Plastic and cigarettes make up bulk of Swiss beach litter

Volunteers examined 95,971 pieces of litter collected on the shores of Swiss rivers and lakes. Keystone

According to a nationwide study focused on litter, plastic is the most common waste material found in Swiss rivers and lakes, with non-biodegradable cigarette butts coming in second.

This content was published on June 28, 2018 minutes

Between April 2017 and March 2018, some 1,052 measurements were made at 112 locations for the first instalment of the Swiss Litter ReportExternal link. The effort was led by STOPPP (Stop Plastic Pollution CH), an environmentalist group focused on plastic waste reduction.

The study, published on Thursday, found that 65.4% of litter items on Swiss shores were made of plastic. Non-biodegradable cigarette butts came in second at 34.1%.

Litter items larger than 2.5 centimetres (1 inch) were classified into 89 waste categories and broken down into nine material types. Common items include plastic fragments, Styrofoam, glass, paper, sweet wrappers, metal bottle caps, aluminium lids, pull tabs and plastic sheets.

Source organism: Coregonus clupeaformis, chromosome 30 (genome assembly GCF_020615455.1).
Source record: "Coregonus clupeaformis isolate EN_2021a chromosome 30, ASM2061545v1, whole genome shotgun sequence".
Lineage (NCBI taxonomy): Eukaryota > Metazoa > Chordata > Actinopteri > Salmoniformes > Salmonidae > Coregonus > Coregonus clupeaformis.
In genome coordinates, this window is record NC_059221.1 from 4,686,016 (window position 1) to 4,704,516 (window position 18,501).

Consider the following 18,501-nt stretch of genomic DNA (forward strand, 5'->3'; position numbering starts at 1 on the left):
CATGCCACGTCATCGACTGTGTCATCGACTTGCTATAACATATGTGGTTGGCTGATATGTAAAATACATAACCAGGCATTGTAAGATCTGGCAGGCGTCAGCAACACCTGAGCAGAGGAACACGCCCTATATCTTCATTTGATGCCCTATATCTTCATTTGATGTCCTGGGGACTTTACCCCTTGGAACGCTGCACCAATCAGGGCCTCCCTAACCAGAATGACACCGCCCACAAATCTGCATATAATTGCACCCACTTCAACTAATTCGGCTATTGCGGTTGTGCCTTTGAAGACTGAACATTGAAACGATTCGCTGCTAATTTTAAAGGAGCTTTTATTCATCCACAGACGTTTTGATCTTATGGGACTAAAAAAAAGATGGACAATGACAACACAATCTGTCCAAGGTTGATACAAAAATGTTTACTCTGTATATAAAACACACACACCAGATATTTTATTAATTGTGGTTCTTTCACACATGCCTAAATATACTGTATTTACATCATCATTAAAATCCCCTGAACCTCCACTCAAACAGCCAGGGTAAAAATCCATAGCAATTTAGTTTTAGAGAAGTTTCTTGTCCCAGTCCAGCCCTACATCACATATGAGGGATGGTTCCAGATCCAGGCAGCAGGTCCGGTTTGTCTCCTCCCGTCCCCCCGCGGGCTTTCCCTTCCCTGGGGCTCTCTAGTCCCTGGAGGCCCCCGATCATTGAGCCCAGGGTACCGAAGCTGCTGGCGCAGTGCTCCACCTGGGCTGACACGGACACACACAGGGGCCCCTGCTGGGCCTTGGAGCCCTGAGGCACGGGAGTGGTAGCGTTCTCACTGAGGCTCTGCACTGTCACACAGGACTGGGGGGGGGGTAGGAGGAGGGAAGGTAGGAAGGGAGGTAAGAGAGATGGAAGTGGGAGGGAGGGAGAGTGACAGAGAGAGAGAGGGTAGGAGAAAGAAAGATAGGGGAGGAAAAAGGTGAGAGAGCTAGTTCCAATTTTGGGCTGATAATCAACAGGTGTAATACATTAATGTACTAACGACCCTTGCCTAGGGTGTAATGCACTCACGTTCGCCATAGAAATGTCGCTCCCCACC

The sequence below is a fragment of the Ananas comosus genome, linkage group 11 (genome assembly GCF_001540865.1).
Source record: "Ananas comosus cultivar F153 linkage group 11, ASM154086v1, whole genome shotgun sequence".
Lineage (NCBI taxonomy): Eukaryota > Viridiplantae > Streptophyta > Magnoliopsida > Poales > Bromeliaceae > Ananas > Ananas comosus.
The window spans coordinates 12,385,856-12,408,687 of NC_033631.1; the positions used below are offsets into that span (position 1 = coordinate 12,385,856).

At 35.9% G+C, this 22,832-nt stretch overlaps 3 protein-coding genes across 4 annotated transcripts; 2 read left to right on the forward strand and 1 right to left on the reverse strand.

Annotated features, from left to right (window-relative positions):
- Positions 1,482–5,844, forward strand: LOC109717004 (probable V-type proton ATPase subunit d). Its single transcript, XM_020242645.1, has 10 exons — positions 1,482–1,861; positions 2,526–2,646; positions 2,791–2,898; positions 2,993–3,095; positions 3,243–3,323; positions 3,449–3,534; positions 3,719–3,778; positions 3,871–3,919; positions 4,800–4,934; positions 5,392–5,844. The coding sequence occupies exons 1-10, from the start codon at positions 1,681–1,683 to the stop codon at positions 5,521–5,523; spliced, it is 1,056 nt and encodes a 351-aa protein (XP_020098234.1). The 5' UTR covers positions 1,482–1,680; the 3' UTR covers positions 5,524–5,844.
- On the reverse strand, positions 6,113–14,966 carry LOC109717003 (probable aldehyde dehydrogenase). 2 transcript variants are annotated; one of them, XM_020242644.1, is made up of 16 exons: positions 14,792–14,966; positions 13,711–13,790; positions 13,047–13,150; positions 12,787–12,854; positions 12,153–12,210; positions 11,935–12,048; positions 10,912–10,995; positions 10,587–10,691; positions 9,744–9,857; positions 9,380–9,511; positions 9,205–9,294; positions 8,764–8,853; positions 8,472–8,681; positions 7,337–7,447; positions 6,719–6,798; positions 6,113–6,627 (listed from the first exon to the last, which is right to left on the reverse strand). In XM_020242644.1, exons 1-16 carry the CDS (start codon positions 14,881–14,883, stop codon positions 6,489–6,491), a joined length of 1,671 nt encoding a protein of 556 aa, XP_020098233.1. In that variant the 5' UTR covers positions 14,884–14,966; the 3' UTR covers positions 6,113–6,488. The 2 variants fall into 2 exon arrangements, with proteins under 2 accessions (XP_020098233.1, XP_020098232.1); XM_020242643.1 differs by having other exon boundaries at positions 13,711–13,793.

Small litter made up the majority of items found, suggesting that municipal cleaning teams did not have the capacity to clear them.

Citizen science approach

The study, which took a “citizen science” approach to data collection, is the first of its kind in Switzerland. More than 150 trained volunteers participated. In total, they examined 95,971 pieces of litter collected on the shores of Swiss rivers and lakes.

+ Learn more about citizen science in Switzerland

The methodology followed international recommendations of the European Environment Agency, the OSPAR CommissionExternal link and UN Environment Programme, which were adapted to the conditions of rivers and lakes. 

Articles in this story

In compliance with the JTI standards

In compliance with the JTI standards

More: SWI certified by the Journalism Trust Initiative

Contributions under this article have been turned off. You can find an overview of ongoing debates with our journalists here. Please join us!

If you want to start a conversation about a topic raised in this article or want to report factual errors, email us at

Share this story

Change your password

Do you really want to delete your profile?